Q: Your nomination form states: “There is no better way to connect and reshape than on social media. People get to see first-hand what it’s like to be a woman building a small business. She is a true influencer in our industry.” How has using social media affected your business? What are your tips for being a brand ambassador in the screen printing space?
AB: Social media is a tool I use for my business for two main reasons: connecting with other printers for friendship and advice and showing our customers what we can do. Of course, I try to put my best foot forward on Instagram, but I also post about the stressful times and the learning experiences – like when I was trying to learn our new auto press and it was going so slowly, or like when our power went out and we had to stop production for the day. I learn a lot from other printers and I hope I help those learning to screen print. I also really like learning about the way our industry operates. We believe there is a conversation to be had about sustainability; this means more than just choosing an organic cotton tee. Our customers want to know about where shirts get made and how well the people in the factory are treated. I’ve been lucky enough to visit some garment facilities. Posting about things like that – the bigger picture outside of our shop – has gotten a lot of engagement. Even if you don’t travel overseas, there are so many interesting videos about screen printing techniques around the globe that are fun to repost and share with your audience.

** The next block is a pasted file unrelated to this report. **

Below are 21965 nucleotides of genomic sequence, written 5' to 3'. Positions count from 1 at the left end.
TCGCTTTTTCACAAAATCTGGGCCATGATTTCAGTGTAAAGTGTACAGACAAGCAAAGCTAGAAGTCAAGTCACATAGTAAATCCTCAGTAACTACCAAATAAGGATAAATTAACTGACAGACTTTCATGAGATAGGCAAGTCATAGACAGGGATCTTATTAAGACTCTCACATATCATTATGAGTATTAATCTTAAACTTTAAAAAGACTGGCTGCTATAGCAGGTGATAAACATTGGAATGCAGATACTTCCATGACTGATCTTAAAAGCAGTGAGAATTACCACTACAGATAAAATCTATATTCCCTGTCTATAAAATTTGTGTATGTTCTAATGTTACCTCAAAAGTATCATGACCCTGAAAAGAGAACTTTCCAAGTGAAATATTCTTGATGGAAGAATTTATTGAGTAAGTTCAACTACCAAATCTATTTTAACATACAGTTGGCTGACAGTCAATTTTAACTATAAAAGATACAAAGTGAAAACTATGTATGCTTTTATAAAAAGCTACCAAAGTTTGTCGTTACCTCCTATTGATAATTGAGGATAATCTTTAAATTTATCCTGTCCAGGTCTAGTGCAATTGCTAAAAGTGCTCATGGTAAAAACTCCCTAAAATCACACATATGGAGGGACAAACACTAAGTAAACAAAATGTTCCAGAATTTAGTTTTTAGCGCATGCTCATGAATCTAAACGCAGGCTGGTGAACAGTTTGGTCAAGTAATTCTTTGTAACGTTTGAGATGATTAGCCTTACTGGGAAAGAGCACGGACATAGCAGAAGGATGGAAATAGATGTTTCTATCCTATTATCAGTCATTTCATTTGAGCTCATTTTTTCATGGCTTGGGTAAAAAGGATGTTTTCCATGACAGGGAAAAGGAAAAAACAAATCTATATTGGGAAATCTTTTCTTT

Q: You host ThreadFest, where you live print, support local artists and businesses, and raise money for a cause. Why is it important to give back locally and how has it affected your company?
AB: ThreadFest was brought to life because we wanted to have a fun party and celebrate our shop’s expansion in a new space. Then it occurred to me that maybe I should try not to lose money on it, ha. In the end we did, but it was a marketing expense, right? We supported several local artists, bands, and vendors. We raised money for our local watershed and drank beer made from that same watershed. We tried a new ink made of algae by-product and our customers and friends were able to chat with printers and see us in action. I’ll definitely do it again next year. First and foremost because it’s fun, and secondly because being a part of our community attracts customers who care about more than just getting the cheapest service. We are not the cheapest in town, but we throw the best party!
Q: What has been your biggest accomplishment to date and how did you get there?
AB: Earlier this year, we moved from 1500 square feet to 5000 square feet, and went from a manual shop to an auto. I’m really proud of how far we have come, but it has been a challenging year. We did it because we lived by one of our core values: Embrace the Unknown. Like so many things in this small business life, you can’t expect perfection overnight and you have to be able to roll with the punches. Our shop can feel frustrating at times, and dirty, and hot, and we can get snappy at each other. But we are always striving for improvement, and this year has been proof that we can accomplish so much.
Q: What does being a woman in the screen printing industry mean to you?
AB: Like so many crafts, screen printing was historically done by mostly women long ago. But like everything else that became a money-making industry, it became dominated by men overtime. I find the running a business part to be more intimidating than the actual screen printing. I’m so glad to connect with more and more women all the time who make a living screen printing. When I first started, I had doubts about myself, mainly because back then I just didn’t see a lot of women running a commercial print shop. But luckily now I do, and they have always been there, just harder to find. I’m really focused on learning how to run a profitable business that is successful, pays employees well, gives back to the community. and tries to make the world a tiny bit better.